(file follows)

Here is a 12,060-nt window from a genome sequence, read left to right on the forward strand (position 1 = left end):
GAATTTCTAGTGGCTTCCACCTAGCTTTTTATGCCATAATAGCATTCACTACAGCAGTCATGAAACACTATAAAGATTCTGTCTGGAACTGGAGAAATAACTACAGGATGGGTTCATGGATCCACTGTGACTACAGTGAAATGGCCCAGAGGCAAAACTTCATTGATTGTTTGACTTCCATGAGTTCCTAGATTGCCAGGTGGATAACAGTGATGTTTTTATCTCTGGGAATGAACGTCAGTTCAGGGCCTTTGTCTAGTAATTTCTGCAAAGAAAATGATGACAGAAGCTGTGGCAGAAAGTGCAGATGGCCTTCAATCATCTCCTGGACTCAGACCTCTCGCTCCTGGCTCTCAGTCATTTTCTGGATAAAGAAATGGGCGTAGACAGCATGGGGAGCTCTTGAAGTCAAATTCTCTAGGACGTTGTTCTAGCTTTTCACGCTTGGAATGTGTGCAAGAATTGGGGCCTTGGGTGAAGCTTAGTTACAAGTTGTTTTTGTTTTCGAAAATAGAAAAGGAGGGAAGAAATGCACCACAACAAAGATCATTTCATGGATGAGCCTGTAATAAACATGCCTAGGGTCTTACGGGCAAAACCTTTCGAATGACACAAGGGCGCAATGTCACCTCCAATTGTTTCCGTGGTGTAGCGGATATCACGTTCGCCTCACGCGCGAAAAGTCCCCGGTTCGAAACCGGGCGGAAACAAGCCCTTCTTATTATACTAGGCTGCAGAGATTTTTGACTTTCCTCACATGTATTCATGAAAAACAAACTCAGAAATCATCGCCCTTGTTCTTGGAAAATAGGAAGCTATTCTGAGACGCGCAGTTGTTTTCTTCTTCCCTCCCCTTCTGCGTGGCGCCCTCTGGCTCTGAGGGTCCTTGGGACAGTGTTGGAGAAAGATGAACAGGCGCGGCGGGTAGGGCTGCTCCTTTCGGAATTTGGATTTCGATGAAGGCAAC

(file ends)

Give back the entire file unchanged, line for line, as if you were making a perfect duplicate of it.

Here is a 12,060-nt window from a genome sequence, read left to right on the forward strand (position 1 = left end):
GAATTTCTAGTGGCTTCCACCTAGCTTTTTATGCCATAATAGCATTCACTACAGCAGTCATGAAACACTATAAAGATTCTGTCTGGAACTGGAGAAATAACTACAGGATGGGTTCATGGATCCACTGTGACTACAGTGAAATGGCCCAGAGGCAAAACTTCATTGATTGTTTGACTTCCATGAGTTCCTAGATTGCCAGGTGGATAACAGTGATGTTTTTATCTCTGGGAATGAACGTCAGTTCAGGGCCTTTGTCTAGTAATTTCTGCAAAGAAAATGATGACAGAAGCTGTGGCAGAAAGTGCAGATGGCCTTCAATCATCTCCTGGACTCAGACCTCTCGCTCCTGGCTCTCAGTCATTTTCTGGATAAAGAAATGGGCGTAGACAGCATGGGGAGCTCTTGAAGTCAAATTCTCTAGGACGTTGTTCTAGCTTTTCACGCTTGGAATGTGTGCAAGAATTGGGGCCTTGGGTGAAGCTTAGTTACAAGTTGTTTTTGTTTTCGAAAATAGAAAAGGAGGGAAGAAATGCACCACAACAAAGATCATTTCATGGATGAGCCTGTAATAAACATGCCTAGGGTCTTACGGGCAAAACCTTTCGAATGACACAAGGGCGCAATGTCACCTCCAATTGTTTCCGTGGTGTAGCGGATATCACGTTCGCCTCACGCGCGAAAAGTCCCCGGTTCGAAACCGGGCGGAAACAAGCCCTTCTTATTATACTAGGCTGCAGAGATTTTTGACTTTCCTCACATGTATTCATGAAAAACAAACTCAGAAATCATCGCCCTTGTTCTTGGAAAATAGGAAGCTATTCTGAGACGCGCAGTTGTTTTCTTCTTCCCTCCCCTTCTGCGTGGCGCCCTCTGGCTCTGAGGGTCCTTGGGACAGTGTTGGAGAAAGATGAACAGGCGCGGCGGGTAGGGCTGCTCCTTTCGGAATTTGGATTTCGATGAAGGCAAC